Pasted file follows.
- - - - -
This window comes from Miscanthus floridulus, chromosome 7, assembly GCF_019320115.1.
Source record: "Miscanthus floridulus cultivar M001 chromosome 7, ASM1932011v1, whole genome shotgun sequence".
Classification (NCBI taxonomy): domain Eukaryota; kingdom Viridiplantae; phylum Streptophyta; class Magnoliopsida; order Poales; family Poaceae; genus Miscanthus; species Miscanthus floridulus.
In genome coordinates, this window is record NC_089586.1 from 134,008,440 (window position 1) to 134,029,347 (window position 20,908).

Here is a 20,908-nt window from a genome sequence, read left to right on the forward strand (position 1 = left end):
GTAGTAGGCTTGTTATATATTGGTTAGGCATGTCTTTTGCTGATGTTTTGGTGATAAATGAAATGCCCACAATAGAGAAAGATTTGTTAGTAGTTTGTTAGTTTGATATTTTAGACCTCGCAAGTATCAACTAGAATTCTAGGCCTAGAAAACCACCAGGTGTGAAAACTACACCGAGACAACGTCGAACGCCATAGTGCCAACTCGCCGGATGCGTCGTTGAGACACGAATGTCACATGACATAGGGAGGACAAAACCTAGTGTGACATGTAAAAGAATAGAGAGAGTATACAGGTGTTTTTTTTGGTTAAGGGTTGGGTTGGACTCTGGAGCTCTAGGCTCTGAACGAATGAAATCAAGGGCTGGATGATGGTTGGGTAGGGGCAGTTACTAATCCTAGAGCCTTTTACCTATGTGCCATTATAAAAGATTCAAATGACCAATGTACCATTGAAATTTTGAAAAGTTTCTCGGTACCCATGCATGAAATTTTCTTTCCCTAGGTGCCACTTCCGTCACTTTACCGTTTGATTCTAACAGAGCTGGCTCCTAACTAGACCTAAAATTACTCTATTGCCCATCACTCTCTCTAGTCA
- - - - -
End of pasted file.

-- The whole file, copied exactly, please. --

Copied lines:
This window comes from Miscanthus floridulus, chromosome 7, assembly GCF_019320115.1.
Source record: "Miscanthus floridulus cultivar M001 chromosome 7, ASM1932011v1, whole genome shotgun sequence".
Classification (NCBI taxonomy): domain Eukaryota; kingdom Viridiplantae; phylum Streptophyta; class Magnoliopsida; order Poales; family Poaceae; genus Miscanthus; species Miscanthus floridulus.
In genome coordinates, this window is record NC_089586.1 from 134,008,440 (window position 1) to 134,029,347 (window position 20,908).

Here is a 20,908-nt window from a genome sequence, read left to right on the forward strand (position 1 = left end):
GTAGTAGGCTTGTTATATATTGGTTAGGCATGTCTTTTGCTGATGTTTTGGTGATAAATGAAATGCCCACAATAGAGAAAGATTTGTTAGTAGTTTGTTAGTTTGATATTTTAGACCTCGCAAGTATCAACTAGAATTCTAGGCCTAGAAAACCACCAGGTGTGAAAACTACACCGAGACAACGTCGAACGCCATAGTGCCAACTCGCCGGATGCGTCGTTGAGACACGAATGTCACATGACATAGGGAGGACAAAACCTAGTGTGACATGTAAAAGAATAGAGAGAGTATACAGGTGTTTTTTTTGGTTAAGGGTTGGGTTGGACTCTGGAGCTCTAGGCTCTGAACGAATGAAATCAAGGGCTGGATGATGGTTGGGTAGGGGCAGTTACTAATCCTAGAGCCTTTTACCTATGTGCCATTATAAAAGATTCAAATGACCAATGTACCATTGAAATTTTGAAAAGTTTCTCGGTACCCATGCATGAAATTTTCTTTCCCTAGGTGCCACTTCCGTCACTTTACCGTTTGATTCTAACAGAGCTGGCTCCTAACTAGACCTAAAATTACTCTATTGCCCATCACTCTCTCTAGTCA